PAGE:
Europe - Germany

Photo supplied by Oldenburg Registry North America ©

The Oldenburg originated in the north of Germany between the Weser river and the Netherlands. In the 16th century Herzog Gunther von Oldenburg played an influential part in the development of the Oldenburg and also gave the breed his name. He crossed Friesian mares with selected stallions from Italy and Spain to produce a great coach horse. Later the introduction of Thoroughbred, Cleveland Bay, Hanoverian and Norman blood produced a heavily built, upstanding horse, measuring 17hh which became popular as work and coach horse.
With the start of motorised transport breeders produced general purpose farm horses. In the 1960's the German Oldenburg Breeding Association decided to introduce further Thoroughbred and some Selle Français blood to develop a much finer sports horse. The Oldenburg still tends to be bigger than most warmblood horses but most coach horse characteristics have been eliminated.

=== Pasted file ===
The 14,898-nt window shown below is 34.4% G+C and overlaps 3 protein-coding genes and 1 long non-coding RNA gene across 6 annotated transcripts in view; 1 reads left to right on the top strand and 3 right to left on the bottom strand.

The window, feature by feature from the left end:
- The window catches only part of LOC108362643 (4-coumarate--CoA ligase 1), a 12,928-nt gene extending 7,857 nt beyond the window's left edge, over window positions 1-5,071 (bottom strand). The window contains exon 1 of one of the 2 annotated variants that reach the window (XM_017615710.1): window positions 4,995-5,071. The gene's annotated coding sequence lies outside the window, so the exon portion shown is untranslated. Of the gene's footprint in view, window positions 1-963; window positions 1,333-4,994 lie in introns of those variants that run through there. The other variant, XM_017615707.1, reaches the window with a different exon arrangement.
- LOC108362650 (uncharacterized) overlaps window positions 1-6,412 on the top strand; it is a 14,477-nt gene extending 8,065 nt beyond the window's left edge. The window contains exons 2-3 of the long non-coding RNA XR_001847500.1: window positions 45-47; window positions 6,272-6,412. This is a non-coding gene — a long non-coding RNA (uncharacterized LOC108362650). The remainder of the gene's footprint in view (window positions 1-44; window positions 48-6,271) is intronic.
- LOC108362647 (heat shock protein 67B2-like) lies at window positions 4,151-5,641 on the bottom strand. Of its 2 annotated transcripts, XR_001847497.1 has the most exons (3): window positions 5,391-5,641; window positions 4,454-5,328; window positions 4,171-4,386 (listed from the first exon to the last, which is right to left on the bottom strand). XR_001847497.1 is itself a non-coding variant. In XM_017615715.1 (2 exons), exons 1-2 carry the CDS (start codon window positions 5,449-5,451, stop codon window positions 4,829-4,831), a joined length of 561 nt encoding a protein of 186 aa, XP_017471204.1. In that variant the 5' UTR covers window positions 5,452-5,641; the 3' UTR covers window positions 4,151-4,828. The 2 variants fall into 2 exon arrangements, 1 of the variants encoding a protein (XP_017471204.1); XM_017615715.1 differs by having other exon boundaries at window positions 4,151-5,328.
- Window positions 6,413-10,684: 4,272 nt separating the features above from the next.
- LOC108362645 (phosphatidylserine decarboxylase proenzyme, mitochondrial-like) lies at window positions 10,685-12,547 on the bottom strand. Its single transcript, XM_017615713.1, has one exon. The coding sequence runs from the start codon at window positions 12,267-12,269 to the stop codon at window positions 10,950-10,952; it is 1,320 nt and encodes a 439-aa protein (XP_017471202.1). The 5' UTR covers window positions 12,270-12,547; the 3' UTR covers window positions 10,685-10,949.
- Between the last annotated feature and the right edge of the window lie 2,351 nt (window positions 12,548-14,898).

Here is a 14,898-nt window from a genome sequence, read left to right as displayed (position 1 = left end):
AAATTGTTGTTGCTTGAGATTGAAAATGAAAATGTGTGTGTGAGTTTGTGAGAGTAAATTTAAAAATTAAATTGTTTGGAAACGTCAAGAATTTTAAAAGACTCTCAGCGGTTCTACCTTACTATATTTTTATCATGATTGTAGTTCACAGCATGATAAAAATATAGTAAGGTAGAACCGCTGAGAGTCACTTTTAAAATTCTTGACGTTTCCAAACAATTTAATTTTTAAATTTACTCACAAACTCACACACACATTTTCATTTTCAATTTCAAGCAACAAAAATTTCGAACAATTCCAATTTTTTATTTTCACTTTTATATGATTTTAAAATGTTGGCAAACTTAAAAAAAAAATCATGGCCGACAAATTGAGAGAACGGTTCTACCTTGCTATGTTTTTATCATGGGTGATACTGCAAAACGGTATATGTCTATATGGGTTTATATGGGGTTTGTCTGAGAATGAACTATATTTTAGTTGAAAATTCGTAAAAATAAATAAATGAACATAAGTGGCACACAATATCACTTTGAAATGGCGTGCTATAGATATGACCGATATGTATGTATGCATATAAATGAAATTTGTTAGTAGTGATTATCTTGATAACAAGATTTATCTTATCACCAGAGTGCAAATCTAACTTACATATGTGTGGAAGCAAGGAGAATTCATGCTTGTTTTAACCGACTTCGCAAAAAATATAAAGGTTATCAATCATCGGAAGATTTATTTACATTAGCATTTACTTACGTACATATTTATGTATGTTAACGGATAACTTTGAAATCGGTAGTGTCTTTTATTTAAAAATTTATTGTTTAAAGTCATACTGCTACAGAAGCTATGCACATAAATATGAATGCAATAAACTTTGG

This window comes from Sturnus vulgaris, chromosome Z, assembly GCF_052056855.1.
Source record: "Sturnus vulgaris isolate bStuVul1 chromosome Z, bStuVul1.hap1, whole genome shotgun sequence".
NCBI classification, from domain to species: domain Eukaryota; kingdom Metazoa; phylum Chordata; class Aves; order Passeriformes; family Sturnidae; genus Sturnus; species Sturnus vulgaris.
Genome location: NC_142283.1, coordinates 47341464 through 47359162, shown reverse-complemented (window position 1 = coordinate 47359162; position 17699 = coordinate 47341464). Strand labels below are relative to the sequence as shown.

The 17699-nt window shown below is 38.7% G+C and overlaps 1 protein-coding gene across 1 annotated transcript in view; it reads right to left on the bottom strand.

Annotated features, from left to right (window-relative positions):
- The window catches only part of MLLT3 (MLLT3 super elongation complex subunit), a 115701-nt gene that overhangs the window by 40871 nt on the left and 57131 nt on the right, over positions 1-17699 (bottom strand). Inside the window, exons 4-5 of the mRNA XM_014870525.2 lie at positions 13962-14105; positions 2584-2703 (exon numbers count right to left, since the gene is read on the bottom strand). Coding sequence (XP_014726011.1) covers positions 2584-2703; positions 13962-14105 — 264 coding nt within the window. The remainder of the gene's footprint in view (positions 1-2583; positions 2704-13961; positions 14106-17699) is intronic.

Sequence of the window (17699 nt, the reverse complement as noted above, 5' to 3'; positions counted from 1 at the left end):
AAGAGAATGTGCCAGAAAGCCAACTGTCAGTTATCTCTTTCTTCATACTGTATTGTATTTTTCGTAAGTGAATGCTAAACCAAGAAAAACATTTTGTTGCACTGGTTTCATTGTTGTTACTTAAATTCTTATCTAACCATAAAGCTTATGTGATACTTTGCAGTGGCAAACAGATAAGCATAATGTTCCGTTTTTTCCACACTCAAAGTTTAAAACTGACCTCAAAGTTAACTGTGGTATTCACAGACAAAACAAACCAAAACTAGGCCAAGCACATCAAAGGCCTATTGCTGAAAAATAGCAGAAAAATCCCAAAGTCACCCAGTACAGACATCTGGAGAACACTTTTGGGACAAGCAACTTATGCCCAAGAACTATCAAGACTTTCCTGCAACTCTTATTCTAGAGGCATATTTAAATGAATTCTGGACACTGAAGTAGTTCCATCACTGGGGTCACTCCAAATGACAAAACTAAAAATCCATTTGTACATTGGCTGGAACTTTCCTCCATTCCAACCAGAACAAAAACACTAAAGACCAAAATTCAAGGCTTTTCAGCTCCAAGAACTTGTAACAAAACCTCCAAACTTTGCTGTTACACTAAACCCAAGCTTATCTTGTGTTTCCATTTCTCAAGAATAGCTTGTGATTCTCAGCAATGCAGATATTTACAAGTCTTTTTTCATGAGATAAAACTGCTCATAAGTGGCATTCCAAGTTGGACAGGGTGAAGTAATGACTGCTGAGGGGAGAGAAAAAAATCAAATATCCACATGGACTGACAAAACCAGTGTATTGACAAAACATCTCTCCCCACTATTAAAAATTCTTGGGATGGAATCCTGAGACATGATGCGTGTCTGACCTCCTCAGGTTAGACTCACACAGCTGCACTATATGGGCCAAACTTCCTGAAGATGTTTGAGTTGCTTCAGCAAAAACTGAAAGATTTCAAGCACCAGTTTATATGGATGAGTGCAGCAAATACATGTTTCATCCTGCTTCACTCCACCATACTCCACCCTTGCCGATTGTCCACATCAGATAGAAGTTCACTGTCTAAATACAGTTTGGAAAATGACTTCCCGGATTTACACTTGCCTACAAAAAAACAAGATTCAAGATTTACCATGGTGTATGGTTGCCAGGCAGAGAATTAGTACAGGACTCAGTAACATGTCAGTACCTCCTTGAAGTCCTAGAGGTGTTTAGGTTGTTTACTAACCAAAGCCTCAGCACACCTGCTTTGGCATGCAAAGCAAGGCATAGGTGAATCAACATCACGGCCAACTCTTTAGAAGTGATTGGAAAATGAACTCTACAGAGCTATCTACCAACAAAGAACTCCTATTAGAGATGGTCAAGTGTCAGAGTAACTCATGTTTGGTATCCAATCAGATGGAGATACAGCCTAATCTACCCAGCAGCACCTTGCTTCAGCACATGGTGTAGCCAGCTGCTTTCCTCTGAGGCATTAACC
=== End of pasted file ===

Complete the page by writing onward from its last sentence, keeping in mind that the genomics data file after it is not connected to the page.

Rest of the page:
The Oldenburg is Germany's heaviest warmblood horse and has been exported to many countries in the world. It is particularly popular in the United States. 

large, elegant
Head: fine, fairly plain head; occasionally Roman nose
Neck: long, very strong
Shoulders: sloping, muscular; long, well developed withers
Body: powerful body, deep chest, strong back, strong loins, well developed croup, strong hindquarters
Legs: fairly short limbs, well muscled, large joints, plenty of bone
Feet: good, well formed
Tail: high set
Color: predominantly brown, black, bay
Height: 16 to 17hh
Temperament: good, intelligent
Qualities: active, long strides; energetic, forward moving gaits

The Oldenburg is an outstanding sports horse and extremely successful in dressage and show jumping at the highest international level.